4. XMLaccess, Release Builder, and Site Management: When and how to use these tools
  5. Syndication
  6. A fast path for quick fixes
  7. Backup and restore procedures Wiki%3A Managing WebSphere Portal 6.1 Environments&type=cat&cat=Redbooks Wiki%3A Managing WebSphere Portal 6.1 Environments&sort=A

Friday, 22 May 2009

WebSphere Portlet Factory - View from the Field

An interesting take on the WebSphere Portlet Factory vs. The Rest of the World debate from Dave Jacob at Davalen: -

Recently, I received a call from a potential client looking for WebSphere Portal development advice. He was particularly interested in my thoughts on WebSphere Portlet Factory (WPF). This client had been told by his staff of Java developers that Portlet Factory was just a toy and that it would have performance issues in production. Their test Portlet Factory application actually crashed the server every time it was deployed. Unfortunately, this was not the first time I have heard such skepticism. The good news is that the solution to the problem is usually not related to the software but to the development techniques used.

The reason I generally prefer WebSphere Portlet Factory to traditional RAD portlet development is because skilled WPF developers can create WebSphere Portal applications three to six times faster than similarly skilled RAD developers. Both methods create standard SOA compliant portlets. This saves time and resources for the client, so all things being equal, I'll recommend Portlet Factory as the development tool everytime. But are all things equal? How hard is it to become a skilled WPF developer versus becoming skilled at developing portlets in RAD? How do the resulting WebSphere Portal applications perform in production?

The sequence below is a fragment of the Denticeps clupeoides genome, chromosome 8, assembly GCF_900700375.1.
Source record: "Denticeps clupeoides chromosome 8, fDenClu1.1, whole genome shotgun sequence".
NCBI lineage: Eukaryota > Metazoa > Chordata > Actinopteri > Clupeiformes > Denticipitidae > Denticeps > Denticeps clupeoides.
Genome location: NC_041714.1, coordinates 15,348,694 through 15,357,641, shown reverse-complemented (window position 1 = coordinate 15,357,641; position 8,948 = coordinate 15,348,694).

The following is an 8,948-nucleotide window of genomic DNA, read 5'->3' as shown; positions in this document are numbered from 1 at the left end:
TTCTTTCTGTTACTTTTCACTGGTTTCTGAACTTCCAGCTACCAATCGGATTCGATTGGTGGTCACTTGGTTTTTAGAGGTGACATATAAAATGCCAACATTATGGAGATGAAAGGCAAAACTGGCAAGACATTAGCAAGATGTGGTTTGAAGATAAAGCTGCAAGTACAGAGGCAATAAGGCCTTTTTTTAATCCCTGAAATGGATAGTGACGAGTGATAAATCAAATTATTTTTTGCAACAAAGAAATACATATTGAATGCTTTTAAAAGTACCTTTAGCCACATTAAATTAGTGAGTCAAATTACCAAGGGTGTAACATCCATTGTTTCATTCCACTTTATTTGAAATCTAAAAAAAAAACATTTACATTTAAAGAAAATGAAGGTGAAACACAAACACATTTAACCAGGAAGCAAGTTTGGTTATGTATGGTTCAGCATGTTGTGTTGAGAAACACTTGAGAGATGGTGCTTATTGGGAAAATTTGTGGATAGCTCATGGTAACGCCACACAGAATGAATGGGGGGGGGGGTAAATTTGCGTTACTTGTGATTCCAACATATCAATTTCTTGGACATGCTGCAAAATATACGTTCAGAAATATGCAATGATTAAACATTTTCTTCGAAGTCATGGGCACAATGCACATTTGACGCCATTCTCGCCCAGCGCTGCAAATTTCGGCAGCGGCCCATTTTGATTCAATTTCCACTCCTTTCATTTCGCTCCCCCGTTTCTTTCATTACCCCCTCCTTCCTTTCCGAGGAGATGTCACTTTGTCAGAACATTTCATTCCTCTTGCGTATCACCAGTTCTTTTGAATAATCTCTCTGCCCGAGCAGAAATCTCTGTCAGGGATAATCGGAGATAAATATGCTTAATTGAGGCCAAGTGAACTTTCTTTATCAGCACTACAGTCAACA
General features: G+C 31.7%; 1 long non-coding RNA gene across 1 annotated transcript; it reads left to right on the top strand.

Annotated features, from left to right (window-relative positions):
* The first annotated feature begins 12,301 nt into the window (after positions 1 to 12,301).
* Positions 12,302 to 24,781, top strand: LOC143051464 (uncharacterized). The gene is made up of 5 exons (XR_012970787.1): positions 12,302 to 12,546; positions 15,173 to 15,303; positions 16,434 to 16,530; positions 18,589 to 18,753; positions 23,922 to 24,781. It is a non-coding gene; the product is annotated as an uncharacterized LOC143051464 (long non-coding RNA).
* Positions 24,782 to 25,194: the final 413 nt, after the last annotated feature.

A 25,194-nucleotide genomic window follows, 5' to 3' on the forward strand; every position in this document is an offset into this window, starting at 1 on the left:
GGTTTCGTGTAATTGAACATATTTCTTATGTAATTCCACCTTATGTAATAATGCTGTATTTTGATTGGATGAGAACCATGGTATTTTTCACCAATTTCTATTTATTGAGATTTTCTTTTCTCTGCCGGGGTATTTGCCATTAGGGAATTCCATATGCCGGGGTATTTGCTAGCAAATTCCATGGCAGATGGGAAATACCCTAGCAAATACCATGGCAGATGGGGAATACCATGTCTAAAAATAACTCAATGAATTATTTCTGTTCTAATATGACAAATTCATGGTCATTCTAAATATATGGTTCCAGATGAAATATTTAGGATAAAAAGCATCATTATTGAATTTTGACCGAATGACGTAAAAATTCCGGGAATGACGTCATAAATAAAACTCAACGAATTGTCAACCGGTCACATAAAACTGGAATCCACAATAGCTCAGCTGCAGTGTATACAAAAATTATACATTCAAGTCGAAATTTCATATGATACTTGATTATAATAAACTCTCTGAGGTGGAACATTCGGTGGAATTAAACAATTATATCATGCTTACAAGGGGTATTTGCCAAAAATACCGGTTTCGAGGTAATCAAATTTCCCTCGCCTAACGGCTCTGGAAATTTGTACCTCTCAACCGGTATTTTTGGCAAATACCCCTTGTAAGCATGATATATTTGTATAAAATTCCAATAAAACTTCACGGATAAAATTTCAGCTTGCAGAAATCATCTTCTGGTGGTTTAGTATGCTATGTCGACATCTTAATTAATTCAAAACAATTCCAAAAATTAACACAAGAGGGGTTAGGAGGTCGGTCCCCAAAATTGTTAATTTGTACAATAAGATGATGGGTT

Thursday, 21 May 2009

The WebSphere Portal Blog - Meet the IBM team

The team behind WebSphere Portal ( Bill Swatling, Lauren Wendel, Stefan Liesche etc. ) have revealed all (!) on the blog here: - ?S_TACT=105AGY83&S_CMP=TWDW&ca=dth-mydw

Definitely worth a read and, if you feel the need, comment ...

From the field - performance challenges with Lotus Notes 6.5.4 when indexing databases with large views

Following his earlier postings on Lotus 123 import/export into/out of Lotus Symphony, James is back with another useful snippet of information: -

In essence, James' poor laptop spends so long trying to index a rather large DB ( which has a view index greater than 600 MB !! ), that the NTASKLDR task kicks in, and eats CPU faster than a rather fast hare called Swifty running rather swiftly away from a fast fox in a Ferrari.

The solution - buy a Cray, invest in a bigger laptop, or leave the heavy duty indexing task to a server that has the memory/disk/CPU to handle the workload.

I hesitate to say "Use a Mac or Ubuntu" as (a) that'd be cruel and (b) Notes 6.5 might be a challenge on those two platforms ( WINE or VMware anyone ) :-)

Wednesday, 20 May 2009

Lotus Technical Information and Education community kickoff

Saw this and thought of ..... well, everyone ....

"....You are cordially invited to the Lotus Technical Information and Education community kickoff!  

Our community consists of IBMers, business partners and customers who contribute to or use technical
information for Lotus & WebSphere Portal products, as well as those who have worked with the Lotus 
Information Development Center to provide feedback to help improve our offerings.

In this kickoff meeting, you'll hear about our community building strategy, meet some of our advocates
who've agreed to help drive contributions, and learn how you can participate in our community to help